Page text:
Ostracod analyses on sediments from the Vetricella ditch and the cores drilled in the Pecora and Cornia valleys

At the Institute of Environmental Geology and Geoengineering of the CNR, the analyses of the ostracod associations occurring in the ad hoc sampled sediments from the Vetricella ditch and from the cores drilled in the alluvial plains of the Pecora and Cornia rivers are in progress.

Ostracods are small crustaceans (average length 1 mm) with the body enclosed between two calcareous valves. These are the fossils found in sediments. They can live in all aquatic environments, from the deep sea to temporary freshwater pools and are very selective with respect to some of the characteristics of the environment where they live. There are species that are particularly sensitive to changes in salinity, others that feed exclusively on Chara (a green alga), others that live only in environments where water flows weakly (Fig.1-2).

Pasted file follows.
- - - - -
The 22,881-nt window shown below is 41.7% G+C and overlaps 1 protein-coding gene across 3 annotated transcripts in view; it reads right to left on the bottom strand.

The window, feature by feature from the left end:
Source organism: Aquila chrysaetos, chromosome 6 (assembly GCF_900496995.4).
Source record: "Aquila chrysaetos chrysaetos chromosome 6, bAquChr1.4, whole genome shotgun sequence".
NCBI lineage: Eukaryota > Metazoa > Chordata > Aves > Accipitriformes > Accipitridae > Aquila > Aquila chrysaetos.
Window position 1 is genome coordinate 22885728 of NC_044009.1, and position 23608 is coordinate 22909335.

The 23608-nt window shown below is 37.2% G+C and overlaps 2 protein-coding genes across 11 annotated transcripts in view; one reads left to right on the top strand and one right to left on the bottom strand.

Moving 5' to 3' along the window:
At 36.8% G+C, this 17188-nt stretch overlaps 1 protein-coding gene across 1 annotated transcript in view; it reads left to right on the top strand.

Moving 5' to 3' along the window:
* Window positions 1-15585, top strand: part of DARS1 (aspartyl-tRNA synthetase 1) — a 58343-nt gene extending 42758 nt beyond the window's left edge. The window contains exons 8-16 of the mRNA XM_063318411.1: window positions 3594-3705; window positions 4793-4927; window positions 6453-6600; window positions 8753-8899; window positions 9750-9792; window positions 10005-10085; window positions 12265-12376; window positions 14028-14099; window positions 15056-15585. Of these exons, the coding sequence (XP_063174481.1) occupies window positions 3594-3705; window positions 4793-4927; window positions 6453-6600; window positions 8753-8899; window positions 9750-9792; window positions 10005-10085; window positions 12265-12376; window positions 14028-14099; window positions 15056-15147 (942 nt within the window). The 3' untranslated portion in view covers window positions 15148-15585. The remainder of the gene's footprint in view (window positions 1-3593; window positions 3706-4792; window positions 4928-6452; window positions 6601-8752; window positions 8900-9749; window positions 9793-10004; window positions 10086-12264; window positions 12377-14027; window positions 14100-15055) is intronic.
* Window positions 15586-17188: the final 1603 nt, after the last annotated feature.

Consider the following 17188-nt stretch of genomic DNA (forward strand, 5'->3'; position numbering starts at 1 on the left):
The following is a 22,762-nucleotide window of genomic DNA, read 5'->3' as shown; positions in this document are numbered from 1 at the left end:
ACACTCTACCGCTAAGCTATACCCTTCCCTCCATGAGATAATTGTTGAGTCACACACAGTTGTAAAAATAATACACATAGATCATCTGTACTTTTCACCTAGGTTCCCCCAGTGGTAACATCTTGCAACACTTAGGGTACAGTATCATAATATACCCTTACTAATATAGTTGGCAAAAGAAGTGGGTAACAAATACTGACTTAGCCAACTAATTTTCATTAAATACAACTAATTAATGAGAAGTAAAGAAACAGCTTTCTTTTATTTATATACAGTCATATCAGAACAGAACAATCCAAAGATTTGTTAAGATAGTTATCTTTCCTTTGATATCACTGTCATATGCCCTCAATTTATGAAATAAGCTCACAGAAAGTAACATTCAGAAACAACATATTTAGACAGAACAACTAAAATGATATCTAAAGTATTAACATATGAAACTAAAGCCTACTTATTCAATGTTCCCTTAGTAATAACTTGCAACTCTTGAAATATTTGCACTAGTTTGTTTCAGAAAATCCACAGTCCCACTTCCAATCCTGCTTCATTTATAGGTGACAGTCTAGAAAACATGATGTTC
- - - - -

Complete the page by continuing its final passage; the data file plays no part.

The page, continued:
The study of the ostracod associations allows for very detailed paleoenvironmental reconstructions, in particular in coastal and lagoon environments where salinity variations may have been rapid and extreme.